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Jinks Mine hike, JTNP, February 13, 2011

Patrick was getting sick of looking for Bill Ewasko and not finding him, so he started looking around for something to distract me.  Somewhere, in his vast collection of obscure crap, he had a copy of a document done for Joshua Tree National Park in 1983 called, “Historic Resource Study”, by Linda Greene.  It listed all sorts of remote and obscure mining operations formerly operating where the park is today.  One of those was called the Captain Jinks Mine and located southwest of Pinto Basin and northerly of Monument Mountain.  Here is what the document had to say about Jinks Mine:

Jinks Mine info from JTNP Historic Resource Study, 1983

Jinks Mine info from JTNP Historic Resource Study, 1983

Hmmm….It wasn’t visited by the writer.  That was good.  An Internet search turned up no trip reports or any other additional background.  That was even better!  This could be…entertaining!

So we set about figuring a way into this place.  The obvious route, following an old access route, visible on Google Earth, came in from the south and looked like a lot of ups and downs.  So we figured an alternative route, up a remote wash that drained into Pinto Basin.  There was no down, just up.  So we loaded the route into our GPSs and set off on February 13, 2011.

Maybe 20 minutes into the trip, we came upon a radiosonde.  This was the second one we had found in Joshua Tree, and the first one had eluded Patrick’s possession.  Not this one!  I do believe he can now die a happy and fulfilled man with a radiosonde to call his own.   We marked the location by GPS and left it to pick up on our return.

What’s that?? Why it’s a radiosonde IN THE WILD!!! (P. McCurdy)

Patrick finds a radiosonde – Geek lust!  (T. Mahood)

As we got closer to the canyon we came upon remnants of a very old road, and it was headed in our direction.  Since the ground was very rocky and rough, this made travel easier so we started following it.  Eventually it ended at the site of some sort of old camp, with a bed spring, pots, fire ring and 55 gallon drum.  That’s the sort of strange stuff you come across out there.

Old camp before entering canyon (P. McCurdy)

We progressed up the canyon, having to climb up a dry waterfall or two with a bit of Class 3 scrambling.  Now this canyon is in the middle of friggin’ nowhere.  It doesn’t go anywhere special.   So we were more than a little surprised to see a single set of footprints, maybe a week old, heading the same way we were.  But there were no tracks out.  More desert weirdness.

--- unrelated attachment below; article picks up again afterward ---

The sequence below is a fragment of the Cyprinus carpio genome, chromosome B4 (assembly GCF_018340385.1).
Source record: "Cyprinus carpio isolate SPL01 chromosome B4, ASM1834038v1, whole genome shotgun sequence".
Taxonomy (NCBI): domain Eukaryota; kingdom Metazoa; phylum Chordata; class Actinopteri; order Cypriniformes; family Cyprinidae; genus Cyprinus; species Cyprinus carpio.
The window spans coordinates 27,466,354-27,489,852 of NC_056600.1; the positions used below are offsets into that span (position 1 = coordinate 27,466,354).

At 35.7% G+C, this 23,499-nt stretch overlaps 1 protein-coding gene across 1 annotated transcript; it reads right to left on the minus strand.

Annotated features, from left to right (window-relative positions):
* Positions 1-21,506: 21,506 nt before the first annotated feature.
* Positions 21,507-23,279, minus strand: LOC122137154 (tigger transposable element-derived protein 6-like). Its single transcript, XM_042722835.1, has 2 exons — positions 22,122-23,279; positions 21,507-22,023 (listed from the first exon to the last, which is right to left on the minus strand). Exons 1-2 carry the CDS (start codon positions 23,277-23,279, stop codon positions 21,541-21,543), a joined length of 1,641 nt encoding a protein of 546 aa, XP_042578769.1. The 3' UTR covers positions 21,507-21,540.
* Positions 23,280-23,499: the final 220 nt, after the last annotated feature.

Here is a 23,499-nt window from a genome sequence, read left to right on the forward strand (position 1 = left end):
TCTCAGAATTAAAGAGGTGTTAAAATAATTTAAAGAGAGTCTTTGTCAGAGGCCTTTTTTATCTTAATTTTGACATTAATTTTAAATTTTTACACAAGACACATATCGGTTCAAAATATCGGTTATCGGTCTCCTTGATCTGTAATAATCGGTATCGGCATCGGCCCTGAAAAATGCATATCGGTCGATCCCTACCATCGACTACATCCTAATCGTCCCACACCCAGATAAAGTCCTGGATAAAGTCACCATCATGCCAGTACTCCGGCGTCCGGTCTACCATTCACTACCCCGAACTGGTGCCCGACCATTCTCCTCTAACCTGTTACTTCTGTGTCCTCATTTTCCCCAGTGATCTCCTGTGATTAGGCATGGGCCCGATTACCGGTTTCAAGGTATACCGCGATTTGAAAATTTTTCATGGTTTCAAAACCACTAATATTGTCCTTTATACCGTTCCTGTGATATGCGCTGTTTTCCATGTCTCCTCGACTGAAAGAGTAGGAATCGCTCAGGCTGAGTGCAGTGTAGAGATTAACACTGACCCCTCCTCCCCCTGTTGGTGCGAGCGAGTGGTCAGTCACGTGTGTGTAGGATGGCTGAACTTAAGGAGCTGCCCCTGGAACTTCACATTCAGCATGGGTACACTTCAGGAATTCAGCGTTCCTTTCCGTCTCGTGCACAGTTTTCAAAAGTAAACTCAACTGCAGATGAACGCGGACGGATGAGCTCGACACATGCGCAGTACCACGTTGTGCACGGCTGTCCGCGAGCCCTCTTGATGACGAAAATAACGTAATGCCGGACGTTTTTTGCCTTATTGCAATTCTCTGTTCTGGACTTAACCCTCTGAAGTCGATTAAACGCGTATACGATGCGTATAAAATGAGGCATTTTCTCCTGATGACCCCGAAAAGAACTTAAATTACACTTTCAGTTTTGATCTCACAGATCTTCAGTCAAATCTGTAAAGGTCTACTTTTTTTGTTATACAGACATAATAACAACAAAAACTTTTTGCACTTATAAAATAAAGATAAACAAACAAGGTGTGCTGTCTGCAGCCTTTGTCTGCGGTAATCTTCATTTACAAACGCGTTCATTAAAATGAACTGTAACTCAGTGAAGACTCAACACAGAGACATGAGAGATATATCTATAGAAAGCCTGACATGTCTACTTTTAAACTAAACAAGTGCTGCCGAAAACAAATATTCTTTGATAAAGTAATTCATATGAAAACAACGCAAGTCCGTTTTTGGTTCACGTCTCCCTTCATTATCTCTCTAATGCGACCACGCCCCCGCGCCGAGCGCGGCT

After three hours of slogging we reached a point up the canyon were our planned GPS route said we had to start climbing up westerly, out of the canyon.  We both looked at the slope in front of us and were like, “Really?  Here???, No…..!”  In fact, the answer was yes.  As we climbed up the slope eased a bit and it became good going, but still steep.   We continued up until we reached a local peak which gave us a good look around.  Looking back the way we came showed the depth and extent of the canyon that was our route in.  It looked pretty stupid:

Our route in, mostly up the big canyon in the distance, then climb like crazy.  (T. Mahood)

Looking forward showed all of the Jinks Mine area beneath us, as well as a fantastic view.  San Jacinto Peak was visible to the west, a little of San Gorgonio, Quail Mountain could be seen to the north, Monument Mountain to the south, and some peaks far off in Nevada were visible to the northeast.  Patrick dubbed the high point we were on as Jinks Peak.

Overview of Jinks Mine site, workings circled in red  (T. Mahood)

What was especially impressive was the old access road in.  It cut a very straight line across the far slope, showing evidence of a lot of rockwork.  This was the straight line that we saw so clearly in Google Earth.  Now we could understand why.

Me pondering access road in distance (P. McCurdy)

A  closer view of the access road coming from the south  (T. Mahood)

We descended from our viewpoint and did a large circle through the workings.  There were segments of the old road and a number of smaller workings.  There was one horizontal tunnel that went in about 150 feet, and we poked in with our headlamps.  It looked like it was used as a storage area with a few awning poles for shade, a bench and an old homemade stove.  In the bowl near the center of all the workings we found what looked to be their camp, which seemed like it would have been a tent cabin sort of affair.  Nearby was a pretty good can dump, and that entertained us for a while (We have a low threshold of amusement). Not much to be found in the way of bottles though.

That’s quite a shaft, straight down (P. McCurdy)

Hmmmm….Do I REALLY want to go in there? (P. McCurdy)

Can dump at remains of Jinks camp  (T. Mahood)

Over near the access road we found a number of slanting shafts, mostly caved in.  These areas seemed older than the others, and that was supported by an old nail Patrick found.  It was square and thus fairly ancient.

At that point it was getting late and time to leave.  We decided not to return over Jinks Peak but to try a slightly different route down a canyon.  It was new area and there’s no telling when you might come across another radiosonde.  We eventually rejoined the large main canyon and despite it being downhill the entire way, the ankle busting rocks the last couple of miles to the vehicle were tedious.  But as usual, we cheated death.

The overall hike covered about 13 miles, all cross country, and around 2,000′ elevation gain.  Good times!

Patrick has his own version of the days events, as usual, loosely based in reality.

Jinks Mine hike GPS tracks (T. Mahood)

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